Back From The Conference

Well, I arrived home after midnight last night, totally exhausted, my mind full of so much new information. My first International OCD Conference was a resounding success, and I hope to share some of what I’ve learned in some upcoming posts. The sessions I chose to attend ranged from various introductory talks regarding different aspects of OCD to advanced ones geared toward therapists and researchers. I took something valuable away from each seminar.

It was outside of these talks, however, that I learned the most. Connecting with sufferers and their loved ones, and hearing individual stories as opposed to theories, is what impacted me most. Stories of torment, heartache and loss, as well as those filled with hope, and even humor, touched me deeply. Though there were people there from all walks of life, we shared a common bond; the fight against obsessive-compulsive disorder.

As I said before, a unique aspect of this conference was the fact that it was meant for not only OCD sufferers and their loved ones, but for therapists and researchers as well. Before attending, I thought this was great, as those directly affected by OCD could connect with some therapists and update themselves on the latest research. Now that the conference is over, I believe this coming together was just as advantageous (if not more) to therapists and researchers. Those with OCD, as well as their family members, astounded me with their knowledge and insight, and their input in the sessions for researchers and therapists was invaluable.

I was also thrilled to see so many children and teens at the conference, because this means they are likely receiving early treatment for their OCD. At the very least, they, and their families, know they are dealing with obsessive-compulsive disorder and that treatment is available.

I have to admit that after two and a half days of “non-stop OCD,” I was overwhelmed. I told my husband I needed a break from OCD, and then, of course, it hit me. I have that choice. If I want to stop dealing with OCD for a while, I can easily do so. Those who are fighting it day in and day out, however, do not have that option. I’ve mentioned before that those with OCD are some of the bravest people I know, and I’m honored to join in the fight against this insidious disorder.

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10 Responses to Back From The Conference

  1. Tina Barbour says:

    I’ll look forward to learning more about your experiences/learning!

  2. krystallynn says:

    Thanks for going .. love having you in our corner! Can’t wait to hear more.

  3. 71º & Sunny says:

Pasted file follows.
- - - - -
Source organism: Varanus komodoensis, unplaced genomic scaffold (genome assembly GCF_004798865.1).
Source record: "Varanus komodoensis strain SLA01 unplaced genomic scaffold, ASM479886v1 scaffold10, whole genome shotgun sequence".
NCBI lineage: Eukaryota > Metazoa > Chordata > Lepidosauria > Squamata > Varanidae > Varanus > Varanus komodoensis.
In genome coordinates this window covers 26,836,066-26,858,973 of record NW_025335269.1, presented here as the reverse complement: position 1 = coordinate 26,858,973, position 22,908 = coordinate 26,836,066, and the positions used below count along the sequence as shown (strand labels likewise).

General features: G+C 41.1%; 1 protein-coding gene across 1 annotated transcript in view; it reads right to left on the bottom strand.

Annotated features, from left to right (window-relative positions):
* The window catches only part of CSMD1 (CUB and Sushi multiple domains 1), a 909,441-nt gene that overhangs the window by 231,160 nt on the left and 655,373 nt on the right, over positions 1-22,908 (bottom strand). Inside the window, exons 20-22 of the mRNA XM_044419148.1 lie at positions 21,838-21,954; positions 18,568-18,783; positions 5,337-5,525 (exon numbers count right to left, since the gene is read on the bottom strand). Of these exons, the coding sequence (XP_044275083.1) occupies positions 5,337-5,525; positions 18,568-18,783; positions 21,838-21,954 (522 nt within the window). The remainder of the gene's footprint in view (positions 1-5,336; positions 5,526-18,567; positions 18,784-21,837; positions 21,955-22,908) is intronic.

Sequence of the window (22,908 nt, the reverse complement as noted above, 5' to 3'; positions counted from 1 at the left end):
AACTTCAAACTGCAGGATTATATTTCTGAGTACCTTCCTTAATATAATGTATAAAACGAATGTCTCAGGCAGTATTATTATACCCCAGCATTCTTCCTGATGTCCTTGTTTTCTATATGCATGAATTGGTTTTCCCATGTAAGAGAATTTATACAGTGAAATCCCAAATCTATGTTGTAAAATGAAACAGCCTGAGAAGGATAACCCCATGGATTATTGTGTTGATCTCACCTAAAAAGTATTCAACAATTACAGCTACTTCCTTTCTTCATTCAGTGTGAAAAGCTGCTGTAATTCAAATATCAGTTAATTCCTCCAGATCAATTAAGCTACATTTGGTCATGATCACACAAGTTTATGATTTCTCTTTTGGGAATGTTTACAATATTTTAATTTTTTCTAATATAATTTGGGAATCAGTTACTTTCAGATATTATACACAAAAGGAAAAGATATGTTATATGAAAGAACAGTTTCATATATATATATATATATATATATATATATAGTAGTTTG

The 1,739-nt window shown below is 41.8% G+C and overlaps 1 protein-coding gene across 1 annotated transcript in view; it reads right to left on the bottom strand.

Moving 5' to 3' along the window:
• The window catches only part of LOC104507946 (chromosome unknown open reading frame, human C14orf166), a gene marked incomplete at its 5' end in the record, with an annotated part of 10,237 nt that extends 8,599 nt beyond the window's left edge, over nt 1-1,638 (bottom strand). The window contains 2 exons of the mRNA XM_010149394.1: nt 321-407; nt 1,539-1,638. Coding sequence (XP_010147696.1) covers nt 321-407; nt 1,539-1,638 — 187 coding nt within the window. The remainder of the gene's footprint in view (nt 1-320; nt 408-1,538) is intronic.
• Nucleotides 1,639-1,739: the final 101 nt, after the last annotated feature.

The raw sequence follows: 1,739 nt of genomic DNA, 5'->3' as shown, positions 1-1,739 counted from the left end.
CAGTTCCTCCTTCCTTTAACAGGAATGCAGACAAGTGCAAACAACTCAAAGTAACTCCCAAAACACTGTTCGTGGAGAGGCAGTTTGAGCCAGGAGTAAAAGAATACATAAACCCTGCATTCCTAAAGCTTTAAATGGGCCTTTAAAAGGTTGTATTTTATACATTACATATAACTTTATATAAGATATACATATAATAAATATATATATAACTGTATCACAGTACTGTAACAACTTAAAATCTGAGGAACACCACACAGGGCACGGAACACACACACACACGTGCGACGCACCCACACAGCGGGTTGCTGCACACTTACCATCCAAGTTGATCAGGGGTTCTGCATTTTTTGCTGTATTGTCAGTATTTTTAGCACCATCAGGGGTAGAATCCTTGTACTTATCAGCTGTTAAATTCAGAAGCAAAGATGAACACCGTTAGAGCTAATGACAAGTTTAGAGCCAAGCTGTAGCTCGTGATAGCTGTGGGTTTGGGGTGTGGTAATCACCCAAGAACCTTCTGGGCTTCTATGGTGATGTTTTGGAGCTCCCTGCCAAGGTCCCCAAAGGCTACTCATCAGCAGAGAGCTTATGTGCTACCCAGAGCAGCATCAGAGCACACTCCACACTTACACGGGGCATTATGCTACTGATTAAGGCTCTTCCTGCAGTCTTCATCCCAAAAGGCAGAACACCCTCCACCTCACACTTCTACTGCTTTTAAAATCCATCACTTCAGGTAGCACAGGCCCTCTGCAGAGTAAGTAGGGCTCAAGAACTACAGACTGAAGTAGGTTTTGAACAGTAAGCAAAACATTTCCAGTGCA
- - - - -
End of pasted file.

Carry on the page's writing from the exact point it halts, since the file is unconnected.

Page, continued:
Glad you made it home safe and sound! So glad I met you. Yep, I know what you mean – yesterday I told my husband I was OCD’d out. But I had support group tonight, so back to OCD land I went! ha ha I’m so glad I went to the conference. Really amazing. Looking forward to hearing what you got out of the conference.

    • ocdtalk says:

      The trip home was easy, Sunny. We just had a late flight. Hope your travels were uneventful too. So great meeting you also. It was amazing, wasn’t it? Looking forward to next year’s already!

      • Lolly says:

        I agree, totally amazing! Loved being there and meeting both of you. I have yet to post on my blog as I agree with the “OCD’d out” statement! I slept all day today and back to work tomorrow I go. Already planning out Atlanta in my head!

  4. ocdtalk says:

    Hi Lolly, I hope you’re all rested after your trip home. It was so great to meet and talk with you…..Atlanta will be here before we know it!

  5. LISA DOUGLAS says:

    Reblogged this on OCD Kids and commented:
    Alexandra, Michael and I had such an amazing experience attending the convention in Chicago! I learned so much, my head is still spinning, thinking, analyzing, empathizing and planning for next years Annual IOCDF Convention in Atlanta!
    After corresponding for so long over the internet, Janet and I were FINALLY able to meet during the convention. I was honored to be in the company of such a highly respected and dedicated OCD advocate and fellow adoring mother to an OCD sufferer. She, like I, are committed to raising OCD awareness the world over, one step at a time!

  6. LISA DOUGLAS says:

    Janet, you are so right about being OCD’d out & being able to simply walk away…as all those who attended the conference not suffering from OCD were able to do. I hate this insidious OCD monster. Even those, like me, with ‘minor’ OCD (& substantial Hyper-Focus ADHD), need a break sometime/anytime! We all must ‘play the hands we are dealt’ the best we are able, right?

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